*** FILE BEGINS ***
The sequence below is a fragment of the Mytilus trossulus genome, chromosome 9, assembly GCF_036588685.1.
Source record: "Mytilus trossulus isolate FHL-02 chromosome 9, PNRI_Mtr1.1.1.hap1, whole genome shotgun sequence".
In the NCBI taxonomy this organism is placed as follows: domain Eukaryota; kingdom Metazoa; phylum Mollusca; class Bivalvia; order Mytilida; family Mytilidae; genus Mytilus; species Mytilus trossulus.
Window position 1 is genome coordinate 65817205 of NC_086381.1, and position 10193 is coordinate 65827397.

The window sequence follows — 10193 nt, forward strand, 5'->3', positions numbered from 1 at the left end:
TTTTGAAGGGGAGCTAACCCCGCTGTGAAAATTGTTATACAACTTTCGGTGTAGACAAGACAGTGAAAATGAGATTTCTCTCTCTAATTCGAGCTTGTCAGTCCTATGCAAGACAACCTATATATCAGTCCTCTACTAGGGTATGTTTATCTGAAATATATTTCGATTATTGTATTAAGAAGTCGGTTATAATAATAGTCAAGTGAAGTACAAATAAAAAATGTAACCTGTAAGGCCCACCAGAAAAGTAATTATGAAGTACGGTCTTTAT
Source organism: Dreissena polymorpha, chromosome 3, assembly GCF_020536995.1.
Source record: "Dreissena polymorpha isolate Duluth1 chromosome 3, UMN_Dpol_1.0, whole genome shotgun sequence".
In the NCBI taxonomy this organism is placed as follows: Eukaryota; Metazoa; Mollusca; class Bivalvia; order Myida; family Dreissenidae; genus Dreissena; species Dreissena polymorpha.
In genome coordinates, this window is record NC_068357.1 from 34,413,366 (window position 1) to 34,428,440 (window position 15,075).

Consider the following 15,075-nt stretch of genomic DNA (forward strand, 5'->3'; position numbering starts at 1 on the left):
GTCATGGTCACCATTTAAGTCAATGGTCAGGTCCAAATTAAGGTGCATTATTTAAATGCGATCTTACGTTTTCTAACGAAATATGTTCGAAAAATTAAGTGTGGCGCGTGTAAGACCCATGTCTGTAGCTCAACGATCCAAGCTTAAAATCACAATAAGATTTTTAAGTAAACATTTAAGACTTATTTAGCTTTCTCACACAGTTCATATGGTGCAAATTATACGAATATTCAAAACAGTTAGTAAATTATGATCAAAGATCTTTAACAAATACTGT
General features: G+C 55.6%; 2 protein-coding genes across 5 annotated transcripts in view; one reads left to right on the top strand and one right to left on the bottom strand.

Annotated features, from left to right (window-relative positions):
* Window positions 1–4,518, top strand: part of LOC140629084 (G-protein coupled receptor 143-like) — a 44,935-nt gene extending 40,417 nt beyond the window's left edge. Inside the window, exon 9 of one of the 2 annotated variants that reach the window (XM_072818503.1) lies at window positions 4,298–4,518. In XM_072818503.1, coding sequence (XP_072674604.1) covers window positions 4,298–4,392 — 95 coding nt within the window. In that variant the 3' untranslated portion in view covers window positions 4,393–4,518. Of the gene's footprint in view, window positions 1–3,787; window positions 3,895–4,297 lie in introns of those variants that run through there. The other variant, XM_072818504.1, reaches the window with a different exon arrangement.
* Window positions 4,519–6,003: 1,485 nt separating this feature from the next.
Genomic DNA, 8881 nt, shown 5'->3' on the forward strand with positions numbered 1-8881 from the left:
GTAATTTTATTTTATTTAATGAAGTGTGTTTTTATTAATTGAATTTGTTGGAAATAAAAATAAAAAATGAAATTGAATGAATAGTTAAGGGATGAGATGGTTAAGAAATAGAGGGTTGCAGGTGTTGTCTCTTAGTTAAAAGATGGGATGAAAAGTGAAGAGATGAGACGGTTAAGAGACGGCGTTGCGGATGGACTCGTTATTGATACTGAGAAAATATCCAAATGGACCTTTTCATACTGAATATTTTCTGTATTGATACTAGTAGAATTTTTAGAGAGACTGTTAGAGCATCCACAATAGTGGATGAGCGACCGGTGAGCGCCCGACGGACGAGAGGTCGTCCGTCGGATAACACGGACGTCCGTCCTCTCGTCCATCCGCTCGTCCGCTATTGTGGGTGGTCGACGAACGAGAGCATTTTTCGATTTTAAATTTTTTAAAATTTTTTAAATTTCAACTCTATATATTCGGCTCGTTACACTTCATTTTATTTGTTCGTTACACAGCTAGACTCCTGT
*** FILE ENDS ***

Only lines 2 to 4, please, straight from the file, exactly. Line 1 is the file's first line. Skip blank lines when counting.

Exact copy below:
Source record: "Mytilus trossulus isolate FHL-02 chromosome 9, PNRI_Mtr1.1.1.hap1, whole genome shotgun sequence".
In the NCBI taxonomy this organism is placed as follows: domain Eukaryota; kingdom Metazoa; phylum Mollusca; class Bivalvia; order Mytilida; family Mytilidae; genus Mytilus; species Mytilus trossulus.
Window position 1 is genome coordinate 65817205 of NC_086381.1, and position 10193 is coordinate 65827397.